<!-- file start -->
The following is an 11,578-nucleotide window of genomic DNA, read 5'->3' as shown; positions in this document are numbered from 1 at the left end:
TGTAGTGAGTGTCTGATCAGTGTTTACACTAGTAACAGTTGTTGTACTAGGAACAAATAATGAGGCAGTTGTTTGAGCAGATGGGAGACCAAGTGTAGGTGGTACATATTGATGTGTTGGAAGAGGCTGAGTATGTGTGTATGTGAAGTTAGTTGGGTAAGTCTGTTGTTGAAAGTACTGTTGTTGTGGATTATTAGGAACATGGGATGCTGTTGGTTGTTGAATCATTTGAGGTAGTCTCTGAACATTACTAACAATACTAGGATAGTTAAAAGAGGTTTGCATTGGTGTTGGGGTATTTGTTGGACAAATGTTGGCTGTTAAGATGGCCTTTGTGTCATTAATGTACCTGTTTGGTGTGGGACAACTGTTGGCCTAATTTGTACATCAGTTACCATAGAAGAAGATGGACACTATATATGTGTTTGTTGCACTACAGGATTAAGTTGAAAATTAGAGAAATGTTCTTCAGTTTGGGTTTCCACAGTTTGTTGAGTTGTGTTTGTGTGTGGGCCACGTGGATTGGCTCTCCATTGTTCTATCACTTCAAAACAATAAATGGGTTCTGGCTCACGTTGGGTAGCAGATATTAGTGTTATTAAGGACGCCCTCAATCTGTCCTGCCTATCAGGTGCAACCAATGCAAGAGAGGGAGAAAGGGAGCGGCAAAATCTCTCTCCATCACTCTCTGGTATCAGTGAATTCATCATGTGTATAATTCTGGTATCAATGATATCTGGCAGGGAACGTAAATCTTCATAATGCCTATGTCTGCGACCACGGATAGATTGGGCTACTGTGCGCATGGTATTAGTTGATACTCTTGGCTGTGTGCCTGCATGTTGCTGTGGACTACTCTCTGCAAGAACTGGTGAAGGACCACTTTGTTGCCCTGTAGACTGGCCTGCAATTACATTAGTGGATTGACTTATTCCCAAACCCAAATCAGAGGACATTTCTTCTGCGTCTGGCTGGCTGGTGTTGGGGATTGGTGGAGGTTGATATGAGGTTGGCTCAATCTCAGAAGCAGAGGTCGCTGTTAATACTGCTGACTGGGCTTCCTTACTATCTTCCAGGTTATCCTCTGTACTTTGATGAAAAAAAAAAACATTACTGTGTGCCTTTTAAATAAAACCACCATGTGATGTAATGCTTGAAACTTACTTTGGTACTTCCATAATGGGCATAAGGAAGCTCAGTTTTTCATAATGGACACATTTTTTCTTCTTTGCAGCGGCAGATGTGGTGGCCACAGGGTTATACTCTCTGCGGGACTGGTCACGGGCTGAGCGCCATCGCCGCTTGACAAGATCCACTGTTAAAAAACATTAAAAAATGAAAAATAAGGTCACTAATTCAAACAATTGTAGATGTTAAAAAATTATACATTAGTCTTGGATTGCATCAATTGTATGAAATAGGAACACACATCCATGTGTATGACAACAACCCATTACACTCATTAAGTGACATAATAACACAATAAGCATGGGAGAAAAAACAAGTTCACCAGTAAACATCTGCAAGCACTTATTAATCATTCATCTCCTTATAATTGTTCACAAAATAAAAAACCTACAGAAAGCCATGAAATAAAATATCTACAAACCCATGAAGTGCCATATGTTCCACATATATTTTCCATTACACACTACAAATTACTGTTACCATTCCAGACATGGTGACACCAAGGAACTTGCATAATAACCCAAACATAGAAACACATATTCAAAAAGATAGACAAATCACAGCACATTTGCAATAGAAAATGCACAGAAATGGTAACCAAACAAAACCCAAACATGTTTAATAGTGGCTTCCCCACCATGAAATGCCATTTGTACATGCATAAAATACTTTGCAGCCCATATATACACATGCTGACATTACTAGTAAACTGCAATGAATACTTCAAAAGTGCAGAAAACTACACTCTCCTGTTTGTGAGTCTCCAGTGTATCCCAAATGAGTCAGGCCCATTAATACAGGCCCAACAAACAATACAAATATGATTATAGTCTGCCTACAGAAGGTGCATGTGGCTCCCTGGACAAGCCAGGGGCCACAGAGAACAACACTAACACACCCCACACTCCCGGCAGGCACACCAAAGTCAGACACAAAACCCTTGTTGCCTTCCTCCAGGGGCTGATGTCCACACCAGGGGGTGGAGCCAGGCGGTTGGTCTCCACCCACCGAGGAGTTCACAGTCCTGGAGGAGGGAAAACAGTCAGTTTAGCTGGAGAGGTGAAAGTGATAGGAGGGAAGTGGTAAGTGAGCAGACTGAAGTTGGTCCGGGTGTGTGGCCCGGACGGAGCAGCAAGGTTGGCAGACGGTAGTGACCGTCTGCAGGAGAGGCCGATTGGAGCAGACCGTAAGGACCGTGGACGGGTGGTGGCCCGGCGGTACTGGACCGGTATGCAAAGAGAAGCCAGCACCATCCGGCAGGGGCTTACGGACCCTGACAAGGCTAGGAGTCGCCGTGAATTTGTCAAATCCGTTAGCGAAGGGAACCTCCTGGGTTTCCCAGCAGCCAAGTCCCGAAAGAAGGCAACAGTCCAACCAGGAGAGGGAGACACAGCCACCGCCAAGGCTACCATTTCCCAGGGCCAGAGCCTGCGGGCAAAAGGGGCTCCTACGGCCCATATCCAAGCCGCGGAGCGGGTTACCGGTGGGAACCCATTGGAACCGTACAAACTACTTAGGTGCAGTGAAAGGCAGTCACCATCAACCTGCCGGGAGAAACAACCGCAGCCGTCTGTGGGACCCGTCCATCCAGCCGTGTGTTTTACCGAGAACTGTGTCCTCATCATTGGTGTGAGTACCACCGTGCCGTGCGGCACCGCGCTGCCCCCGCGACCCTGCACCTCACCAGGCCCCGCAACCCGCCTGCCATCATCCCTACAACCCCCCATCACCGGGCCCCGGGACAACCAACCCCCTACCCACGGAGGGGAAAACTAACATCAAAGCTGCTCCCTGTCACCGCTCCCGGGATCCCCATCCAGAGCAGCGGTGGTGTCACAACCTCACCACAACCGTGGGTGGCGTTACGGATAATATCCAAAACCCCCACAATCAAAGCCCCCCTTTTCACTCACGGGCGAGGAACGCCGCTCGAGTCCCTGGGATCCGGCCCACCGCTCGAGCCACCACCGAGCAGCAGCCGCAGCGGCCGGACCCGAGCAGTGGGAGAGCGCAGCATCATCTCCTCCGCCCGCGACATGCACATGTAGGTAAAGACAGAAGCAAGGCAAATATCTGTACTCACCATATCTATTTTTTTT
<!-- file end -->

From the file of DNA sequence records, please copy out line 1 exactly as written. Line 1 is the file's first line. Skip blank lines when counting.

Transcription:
The following is an 11,578-nucleotide window of genomic DNA, read 5'->3' as shown; positions in this document are numbered from 1 at the left end: